Homelessness went down in last decade but not much coverage of this policy success

Here is a story you may not have heard: homelessness in the United States has gone down in the last decade.

The National Alliance to End Homelessness, a leader in homelessness service and research, estimates a 17% decrease in total homelessness from 2005 to 2012. As a refresher: this covers a period when unemployment doubled (2007-2010) and foreclosure proceedings quadrupled (2005-2009)…And what about the presidents responsible for this feat? General anti-poverty measures – for example, expanding the Earned Income Tax Credit — have helped to raise post-tax income for the poorest families. But our last two presidents have made targeted efforts, as well. President George W. Bush’s “housing first” program helped reduce chronic homelessness by around 30% from 2005 to 2007. The “housing first” approach put emphasis on permanent housing for individuals before treatment for disability and addiction.

The Great Recession threatened to undo this progress, but the stimulus package of 2009 created a new $1.5 billion dollar program, the Homeless Prevention and Rapid Re-Housing Program. This furthered what the National Alliance called “ground-breaking work at the federal level…to improve the homelessness system by adopting evidence-based, cost effective interventions.” The program is thought to have aided 700,000 at-risk or homeless people in its first year alone, “preventing a significant increase in homelessness.”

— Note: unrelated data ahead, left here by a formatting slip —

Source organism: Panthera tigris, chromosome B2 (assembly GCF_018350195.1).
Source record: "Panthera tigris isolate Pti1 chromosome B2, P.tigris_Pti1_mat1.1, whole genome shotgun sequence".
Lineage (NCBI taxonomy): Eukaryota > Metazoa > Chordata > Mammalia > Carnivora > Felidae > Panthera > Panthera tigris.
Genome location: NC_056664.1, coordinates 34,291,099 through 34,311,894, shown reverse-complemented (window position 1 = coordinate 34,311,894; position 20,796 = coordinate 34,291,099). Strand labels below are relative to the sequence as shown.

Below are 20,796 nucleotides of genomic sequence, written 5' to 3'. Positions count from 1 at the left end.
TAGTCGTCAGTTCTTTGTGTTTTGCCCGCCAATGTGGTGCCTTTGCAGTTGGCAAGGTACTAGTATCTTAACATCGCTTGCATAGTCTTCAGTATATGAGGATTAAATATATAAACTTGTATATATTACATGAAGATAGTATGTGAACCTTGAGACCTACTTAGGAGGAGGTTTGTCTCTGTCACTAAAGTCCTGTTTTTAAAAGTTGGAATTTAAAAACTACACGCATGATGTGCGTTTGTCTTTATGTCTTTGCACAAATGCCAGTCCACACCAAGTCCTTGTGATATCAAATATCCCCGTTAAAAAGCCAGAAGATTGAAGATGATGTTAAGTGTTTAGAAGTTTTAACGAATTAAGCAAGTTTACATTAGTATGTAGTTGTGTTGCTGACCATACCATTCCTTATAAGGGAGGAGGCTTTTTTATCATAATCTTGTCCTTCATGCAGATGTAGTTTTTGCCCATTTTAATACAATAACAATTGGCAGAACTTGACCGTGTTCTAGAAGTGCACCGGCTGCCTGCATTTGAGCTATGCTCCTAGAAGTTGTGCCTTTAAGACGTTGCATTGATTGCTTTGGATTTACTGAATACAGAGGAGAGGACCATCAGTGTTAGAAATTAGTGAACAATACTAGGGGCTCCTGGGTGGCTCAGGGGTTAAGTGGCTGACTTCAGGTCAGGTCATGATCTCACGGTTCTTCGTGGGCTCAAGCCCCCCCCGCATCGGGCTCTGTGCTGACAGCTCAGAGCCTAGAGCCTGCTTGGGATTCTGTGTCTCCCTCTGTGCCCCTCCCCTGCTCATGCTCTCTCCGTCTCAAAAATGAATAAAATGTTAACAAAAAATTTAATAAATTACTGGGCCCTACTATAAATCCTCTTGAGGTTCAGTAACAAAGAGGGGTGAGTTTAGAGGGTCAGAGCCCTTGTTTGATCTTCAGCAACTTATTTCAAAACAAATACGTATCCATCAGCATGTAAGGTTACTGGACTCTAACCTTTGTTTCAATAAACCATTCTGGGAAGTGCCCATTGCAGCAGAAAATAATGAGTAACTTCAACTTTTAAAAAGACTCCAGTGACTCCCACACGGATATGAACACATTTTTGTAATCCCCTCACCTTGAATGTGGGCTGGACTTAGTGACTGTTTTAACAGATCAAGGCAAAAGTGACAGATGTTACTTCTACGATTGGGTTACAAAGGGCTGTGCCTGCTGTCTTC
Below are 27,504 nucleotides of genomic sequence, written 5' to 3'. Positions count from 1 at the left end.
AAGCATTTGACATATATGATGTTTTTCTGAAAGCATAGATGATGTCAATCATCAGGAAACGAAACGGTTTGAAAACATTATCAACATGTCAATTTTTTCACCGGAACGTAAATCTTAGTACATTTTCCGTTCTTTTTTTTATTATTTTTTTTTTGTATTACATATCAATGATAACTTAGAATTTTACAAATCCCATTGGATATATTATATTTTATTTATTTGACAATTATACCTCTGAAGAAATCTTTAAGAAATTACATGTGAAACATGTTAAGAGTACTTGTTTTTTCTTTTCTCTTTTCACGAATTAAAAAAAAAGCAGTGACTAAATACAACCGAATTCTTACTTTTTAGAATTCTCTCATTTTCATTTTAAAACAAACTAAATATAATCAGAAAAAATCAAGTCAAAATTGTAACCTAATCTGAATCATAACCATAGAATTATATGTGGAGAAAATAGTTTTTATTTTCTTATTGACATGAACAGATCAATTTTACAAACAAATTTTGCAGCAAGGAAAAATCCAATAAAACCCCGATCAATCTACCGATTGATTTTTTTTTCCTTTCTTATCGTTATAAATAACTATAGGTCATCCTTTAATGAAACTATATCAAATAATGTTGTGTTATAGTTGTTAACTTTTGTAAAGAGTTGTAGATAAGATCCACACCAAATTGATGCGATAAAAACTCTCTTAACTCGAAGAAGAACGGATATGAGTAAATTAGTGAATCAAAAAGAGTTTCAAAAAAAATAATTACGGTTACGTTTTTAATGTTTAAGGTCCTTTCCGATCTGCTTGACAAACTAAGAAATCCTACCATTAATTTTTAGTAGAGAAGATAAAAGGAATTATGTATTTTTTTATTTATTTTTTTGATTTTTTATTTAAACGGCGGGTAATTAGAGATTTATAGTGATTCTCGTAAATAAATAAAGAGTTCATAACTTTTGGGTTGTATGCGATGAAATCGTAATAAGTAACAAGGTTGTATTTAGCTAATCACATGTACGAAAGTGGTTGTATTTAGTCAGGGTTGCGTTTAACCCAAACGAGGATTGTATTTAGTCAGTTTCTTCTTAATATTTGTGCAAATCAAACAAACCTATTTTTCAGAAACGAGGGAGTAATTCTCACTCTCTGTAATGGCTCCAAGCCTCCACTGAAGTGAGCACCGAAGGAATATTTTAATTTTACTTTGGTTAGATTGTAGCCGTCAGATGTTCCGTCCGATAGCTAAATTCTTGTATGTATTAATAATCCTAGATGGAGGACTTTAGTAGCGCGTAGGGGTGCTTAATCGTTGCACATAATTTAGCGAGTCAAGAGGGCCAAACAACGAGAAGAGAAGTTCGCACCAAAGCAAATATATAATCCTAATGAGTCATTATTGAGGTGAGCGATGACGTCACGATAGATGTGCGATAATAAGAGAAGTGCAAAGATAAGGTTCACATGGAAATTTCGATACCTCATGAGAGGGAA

Since then, the Obama administration also quietly announced in 2010 a 10-year federal plan to end homelessness. This is all to say that the control of homelessness, in spite of countervailing forces, can be traced directly to Washington—a fact openly admitted by independent organizations like the National Alliance to End Homelessness.

The article goes on to suggest why there hasn’t been much coverage of this success: homelessness is not much of a social problem in Washington or the national media. The social construction of homelessness as a social problem that should receive a lot of public attention either hasn’t been very successful, was never really attempted, or other social problems (like various wars on crime, poverty, terrorism, etc.) have captured more attention.

But, if all the numbers cited above are correct, it seems a shame that a positive effect of public policies regarding a difficult problem is going relatively unnoticed…

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